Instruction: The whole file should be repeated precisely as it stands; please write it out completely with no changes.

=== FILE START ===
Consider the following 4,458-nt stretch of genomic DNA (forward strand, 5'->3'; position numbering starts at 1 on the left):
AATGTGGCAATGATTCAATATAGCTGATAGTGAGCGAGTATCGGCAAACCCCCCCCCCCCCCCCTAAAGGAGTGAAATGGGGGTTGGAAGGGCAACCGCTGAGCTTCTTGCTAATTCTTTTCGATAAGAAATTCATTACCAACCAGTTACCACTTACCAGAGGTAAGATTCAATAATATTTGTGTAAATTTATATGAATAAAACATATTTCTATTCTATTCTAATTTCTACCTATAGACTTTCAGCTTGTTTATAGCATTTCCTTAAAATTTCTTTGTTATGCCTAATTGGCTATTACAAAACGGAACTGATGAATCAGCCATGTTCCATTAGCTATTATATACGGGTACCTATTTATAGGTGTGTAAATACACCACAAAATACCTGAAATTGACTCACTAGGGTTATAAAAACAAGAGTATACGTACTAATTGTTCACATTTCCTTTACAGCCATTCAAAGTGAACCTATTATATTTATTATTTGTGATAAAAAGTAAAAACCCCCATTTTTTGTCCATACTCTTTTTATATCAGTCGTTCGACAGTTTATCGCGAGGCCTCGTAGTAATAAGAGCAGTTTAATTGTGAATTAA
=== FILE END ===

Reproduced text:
Consider the following 4,458-nt stretch of genomic DNA (forward strand, 5'->3'; position numbering starts at 1 on the left):
AATGTGGCAATGATTCAATATAGCTGATAGTGAGCGAGTATCGGCAAACCCCCCCCCCCCCCCCTAAAGGAGTGAAATGGGGGTTGGAAGGGCAACCGCTGAGCTTCTTGCTAATTCTTTTCGATAAGAAATTCATTACCAACCAGTTACCACTTACCAGAGGTAAGATTCAATAATATTTGTGTAAATTTATATGAATAAAACATATTTCTATTCTATTCTAATTTCTACCTATAGACTTTCAGCTTGTTTATAGCATTTCCTTAAAATTTCTTTGTTATGCCTAATTGGCTATTACAAAACGGAACTGATGAATCAGCCATGTTCCATTAGCTATTATATACGGGTACCTATTTATAGGTGTGTAAATACACCACAAAATACCTGAAATTGACTCACTAGGGTTATAAAAACAAGAGTATACGTACTAATTGTTCACATTTCCTTTACAGCCATTCAAAGTGAACCTATTATATTTATTATTTGTGATAAAAAGTAAAAACCCCCATTTTTTGTCCATACTCTTTTTATATCAGTCGTTCGACAGTTTATCGCGAGGCCTCGTAGTAATAAGAGCAGTTTAATTGTGAATTAA